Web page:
A life in the forest

Over the next few days I began to get to know the members of the village in the forest. There were some who I instantly bonded with, like the woman I was sharing a hut with. Tia was twenty, and had joined the resistance two years ago after her fiance had been murdered brutally by one of the King's men. Nothing was done when she demanded that he paid for his actions, and in desperation she had turned to the outlaws for help.

Tia and I were in charge of cooking for the camp, along with an old woman named Ingrid. Her entire village had been set alight by the army, and she had barely escaped with her life. Ugly burns covered her arms from where she had attempted to pull her grandchild from the flames. Tia had told me this when I had asked her, and I knew better than to mention it to Ingrid herself. Sometimes I caught her staring in to the flames with such a look in her eye that it made me afraid to be near her when she held a knife. I had no doubt that if she had the chance, she would kill the king herself.

The villagers lived a simple life, as outcasts they were unable to enter the villages to get materials or food, and therefore were not able to simply buy their food. Hunts were organised from which the men would bring back boars and deer to feed the company, while gatherers would bring berries, nuts and roots for medicines, food and dyes in clothing. With Tia and Ingrid I would make stews and roasted meats to keep our village strong, and Ingrid's friends Mirna and Kiri would make them well with their medicines. We lived a good life, despite the simplicity.

One night, as we sat with our bowls of stew round the fire I saw a young boy run up to Ullrick and whisper in his ear. He in turn muttered something to Ramona who stood and silently left the circle with the warrior. I watched them, only breaking my gaze as I felt eyes upon me. I cast around to see who was watching me intently, and my eyes fell on Althea's hooded gaze. She sat apart from the rest of us, near the hut she lived in alone. One delicate hand slid from the folds of the cloak and made a quick gesture for me to come closer. I stood and went to her.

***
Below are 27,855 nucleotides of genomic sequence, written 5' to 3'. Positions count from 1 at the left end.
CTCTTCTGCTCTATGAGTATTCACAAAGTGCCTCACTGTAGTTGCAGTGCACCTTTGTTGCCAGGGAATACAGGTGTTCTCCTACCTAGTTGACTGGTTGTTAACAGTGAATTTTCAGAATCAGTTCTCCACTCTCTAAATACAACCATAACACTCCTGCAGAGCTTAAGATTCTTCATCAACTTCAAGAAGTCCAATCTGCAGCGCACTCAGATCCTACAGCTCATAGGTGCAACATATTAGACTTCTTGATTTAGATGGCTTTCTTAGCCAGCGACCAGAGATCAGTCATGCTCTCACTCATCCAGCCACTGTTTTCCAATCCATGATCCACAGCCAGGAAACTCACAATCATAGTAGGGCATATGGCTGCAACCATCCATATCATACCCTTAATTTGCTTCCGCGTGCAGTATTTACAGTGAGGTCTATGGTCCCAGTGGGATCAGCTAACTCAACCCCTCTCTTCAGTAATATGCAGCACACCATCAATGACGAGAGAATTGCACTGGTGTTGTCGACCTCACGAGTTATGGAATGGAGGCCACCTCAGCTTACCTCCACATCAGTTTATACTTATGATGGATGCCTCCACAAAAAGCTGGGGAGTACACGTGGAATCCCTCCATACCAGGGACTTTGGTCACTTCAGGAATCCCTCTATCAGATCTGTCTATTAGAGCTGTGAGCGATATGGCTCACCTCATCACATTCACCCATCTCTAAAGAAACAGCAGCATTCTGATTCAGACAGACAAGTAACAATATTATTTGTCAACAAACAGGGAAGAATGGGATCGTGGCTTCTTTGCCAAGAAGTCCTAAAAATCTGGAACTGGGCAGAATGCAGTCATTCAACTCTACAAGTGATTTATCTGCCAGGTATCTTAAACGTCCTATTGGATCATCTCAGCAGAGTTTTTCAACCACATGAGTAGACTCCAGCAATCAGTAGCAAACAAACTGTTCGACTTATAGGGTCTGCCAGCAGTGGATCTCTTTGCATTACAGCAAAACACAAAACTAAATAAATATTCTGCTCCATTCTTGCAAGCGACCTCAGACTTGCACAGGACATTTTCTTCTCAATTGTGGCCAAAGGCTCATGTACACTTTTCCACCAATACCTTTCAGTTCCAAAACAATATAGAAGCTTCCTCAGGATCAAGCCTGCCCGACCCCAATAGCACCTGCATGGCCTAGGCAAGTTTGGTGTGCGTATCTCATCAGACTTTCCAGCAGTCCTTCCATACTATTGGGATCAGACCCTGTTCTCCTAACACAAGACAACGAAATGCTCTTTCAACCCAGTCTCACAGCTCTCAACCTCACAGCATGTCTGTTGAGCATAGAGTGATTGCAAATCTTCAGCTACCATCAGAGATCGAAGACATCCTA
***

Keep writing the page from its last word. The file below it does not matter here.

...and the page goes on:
"You are a curious girl Ophelia."

"I am sorry."

"It is not something to be sorry for, unless it gets you in to trouble."

"I shall try to keep it in check." I strained to see under Althea's hood. Since she had collected me from the stream and presented me to Ramona, I had not seen her face, as she was constantly covered in her cloak. Althea lifted her head and pushed back the hood. Her eyes dazzled me once more.

"Do you know that magical people attract other magical people?"

"What do you mean?"

"The way you look upon me, the way you feel you have to see my face, it suggests you have magic inside of you."

"No! I can't..." My voice was loud and startled some of the people sitting near by. They looked away when Althea looked at them. "I can't have magic." I continued in a hushed tone.

"We shall see. If you do, you will need to be trained. How long till your eighteenth birthday?"

"My eighteenth birthday is next week. But why?"

"Magic generally shows itself on your eighteenth birthday. It is only then that I will know whether you are magic or not, and what type of magic you have."

"There are types?"

"Yes. Walk with me. I will explain this away from prying ears."

The End

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